Inspired by Greenpeace’s new wallet-sized guide to environmentally-friendly toilet paper, the New York Times and the Guardian Unlimited ran stories on February 26 about how U.S. consumers are literally flushing Canada’s ancient boreal forest down the john by using toilet tissues made from virgin wood rather than recycled fiber.
Tissue manufacturers claim that only standing trees can give them the long wood fibers they need to make fluffy luxury tissues like Cottonelle, whose ad campaign features cute puppies and slogans like “Be kind to your behind.” But Allen Hershkowitz, a senior scientist at the Natural Resources Defense Council, says, “Making toilet paper from virgin wood is a lot worse than driving Hummers in terms of global warming pollution." He confirmed that more than 98% of toilet paper sold in the U.S. comes from virgin forests.
The Times and Guardian both emphasized “the tenderness of the delicate American buttock,” in Guardian writer Suzanne Goldenberg’s words. But Greenpeace isn’t just bent on convincing consumers to forgo anal pampering for the sake of the planet. With the Natural Resources Defense Council and other allies, Greenpeace launched the Kleercut campaign (kleercut.net) to pressure Kimberly Clark, the world’s largest tissue-maker, to increase the amount of post-consumer recycled fiber in all its products, stop purchasing virgin wood fiber from endangered forests, and buy it instead from sustainably harvested forests, eco-certified by the Forest Stewardship Council (FSC). Kimberly Clark, which produces Kleenex, Scott, and Cottonelle, among other brands, is “greenwashing” its image with glowing sustainability reports, while Greenpeace and other organizations have clear evidence that the company is still stockpiling massive numbers of old-growth logs.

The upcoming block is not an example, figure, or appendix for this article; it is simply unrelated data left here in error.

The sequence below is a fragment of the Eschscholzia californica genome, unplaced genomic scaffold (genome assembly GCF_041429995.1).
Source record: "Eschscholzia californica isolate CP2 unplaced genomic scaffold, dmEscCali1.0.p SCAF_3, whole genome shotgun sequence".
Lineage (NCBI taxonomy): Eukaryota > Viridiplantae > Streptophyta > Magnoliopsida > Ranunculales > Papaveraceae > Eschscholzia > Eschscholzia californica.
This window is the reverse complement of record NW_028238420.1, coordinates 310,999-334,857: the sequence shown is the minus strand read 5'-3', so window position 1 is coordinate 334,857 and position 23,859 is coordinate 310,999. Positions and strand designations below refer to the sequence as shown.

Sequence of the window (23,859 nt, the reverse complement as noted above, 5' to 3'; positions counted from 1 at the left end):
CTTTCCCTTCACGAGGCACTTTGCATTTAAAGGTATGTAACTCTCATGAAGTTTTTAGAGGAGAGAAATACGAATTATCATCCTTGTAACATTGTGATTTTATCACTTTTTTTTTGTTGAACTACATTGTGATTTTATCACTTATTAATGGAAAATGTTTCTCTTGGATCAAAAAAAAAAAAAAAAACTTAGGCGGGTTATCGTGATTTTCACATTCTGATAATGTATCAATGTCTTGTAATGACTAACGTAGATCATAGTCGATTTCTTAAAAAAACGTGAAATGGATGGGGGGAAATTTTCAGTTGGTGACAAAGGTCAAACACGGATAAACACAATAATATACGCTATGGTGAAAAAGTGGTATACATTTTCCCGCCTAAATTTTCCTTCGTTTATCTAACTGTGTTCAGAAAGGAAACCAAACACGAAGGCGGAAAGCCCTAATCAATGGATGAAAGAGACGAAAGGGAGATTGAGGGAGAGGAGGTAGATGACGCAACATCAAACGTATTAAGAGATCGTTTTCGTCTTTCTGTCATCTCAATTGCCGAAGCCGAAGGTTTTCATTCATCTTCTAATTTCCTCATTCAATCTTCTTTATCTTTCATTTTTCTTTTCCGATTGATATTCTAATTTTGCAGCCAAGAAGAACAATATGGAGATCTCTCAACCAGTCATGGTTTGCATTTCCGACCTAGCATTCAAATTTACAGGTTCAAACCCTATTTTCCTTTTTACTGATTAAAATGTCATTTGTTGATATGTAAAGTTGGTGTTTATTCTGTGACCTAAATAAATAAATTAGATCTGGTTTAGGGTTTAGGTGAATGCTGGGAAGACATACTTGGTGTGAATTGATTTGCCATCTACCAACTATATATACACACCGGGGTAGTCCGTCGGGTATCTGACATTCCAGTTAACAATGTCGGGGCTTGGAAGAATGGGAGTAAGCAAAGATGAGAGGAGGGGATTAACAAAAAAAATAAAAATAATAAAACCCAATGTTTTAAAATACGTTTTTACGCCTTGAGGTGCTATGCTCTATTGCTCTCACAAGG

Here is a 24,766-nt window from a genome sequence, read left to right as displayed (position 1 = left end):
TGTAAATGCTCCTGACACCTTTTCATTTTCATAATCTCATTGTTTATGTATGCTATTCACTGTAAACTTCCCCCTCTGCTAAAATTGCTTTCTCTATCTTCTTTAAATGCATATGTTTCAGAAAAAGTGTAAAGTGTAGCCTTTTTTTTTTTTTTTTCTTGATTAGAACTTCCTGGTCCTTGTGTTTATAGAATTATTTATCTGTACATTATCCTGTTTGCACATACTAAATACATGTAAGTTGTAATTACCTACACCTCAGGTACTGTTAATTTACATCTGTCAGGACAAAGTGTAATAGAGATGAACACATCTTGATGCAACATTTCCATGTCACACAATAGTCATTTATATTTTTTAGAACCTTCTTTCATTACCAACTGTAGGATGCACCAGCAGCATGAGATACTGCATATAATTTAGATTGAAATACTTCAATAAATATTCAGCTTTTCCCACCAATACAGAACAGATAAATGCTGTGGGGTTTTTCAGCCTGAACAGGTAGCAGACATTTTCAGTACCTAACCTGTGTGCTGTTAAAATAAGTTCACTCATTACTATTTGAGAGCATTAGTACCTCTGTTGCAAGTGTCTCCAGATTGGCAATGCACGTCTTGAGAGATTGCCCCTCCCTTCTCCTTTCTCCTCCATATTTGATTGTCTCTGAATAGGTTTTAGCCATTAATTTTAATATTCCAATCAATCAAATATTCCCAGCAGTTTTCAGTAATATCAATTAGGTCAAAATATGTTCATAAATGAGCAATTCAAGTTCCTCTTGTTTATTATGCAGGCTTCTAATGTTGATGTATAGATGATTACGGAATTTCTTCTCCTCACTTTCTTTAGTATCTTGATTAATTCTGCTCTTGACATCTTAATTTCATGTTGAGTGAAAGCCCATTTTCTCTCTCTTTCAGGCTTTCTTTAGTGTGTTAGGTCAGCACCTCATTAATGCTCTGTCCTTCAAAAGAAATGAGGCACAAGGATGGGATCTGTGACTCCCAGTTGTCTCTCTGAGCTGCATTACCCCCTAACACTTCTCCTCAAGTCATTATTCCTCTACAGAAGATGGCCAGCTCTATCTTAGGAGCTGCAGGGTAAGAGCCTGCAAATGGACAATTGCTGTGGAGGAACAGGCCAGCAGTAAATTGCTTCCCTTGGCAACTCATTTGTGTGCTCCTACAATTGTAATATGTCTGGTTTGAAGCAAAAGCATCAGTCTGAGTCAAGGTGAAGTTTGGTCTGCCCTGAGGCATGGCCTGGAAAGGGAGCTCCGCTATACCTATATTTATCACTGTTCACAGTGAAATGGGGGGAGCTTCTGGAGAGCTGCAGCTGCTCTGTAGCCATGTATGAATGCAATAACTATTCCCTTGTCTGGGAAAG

Colleges and universities have been among Kleercut’s most eager supporters. So far, thirteen bastions of higher ed have purged their campus buildings of Kleenex and other Kimberly Clark products. On Friday 13, 2009, Purchase College joined the list of participating schools, including Harvard, University of Miami, Rice, American University, Wesleyan, University of California-Berkeley, University of Vermont, University of Florida, and Northern Arizona University.
Meanwhile, Marcal, the nation’s oldest recycled paper producer, is investing $30 million in what it claims is the first national ad campaign for eco-friendly toilet paper. Marketing may indeed be the key to greener bathroom habits. The American butt is as susceptible to advertising as the American mind.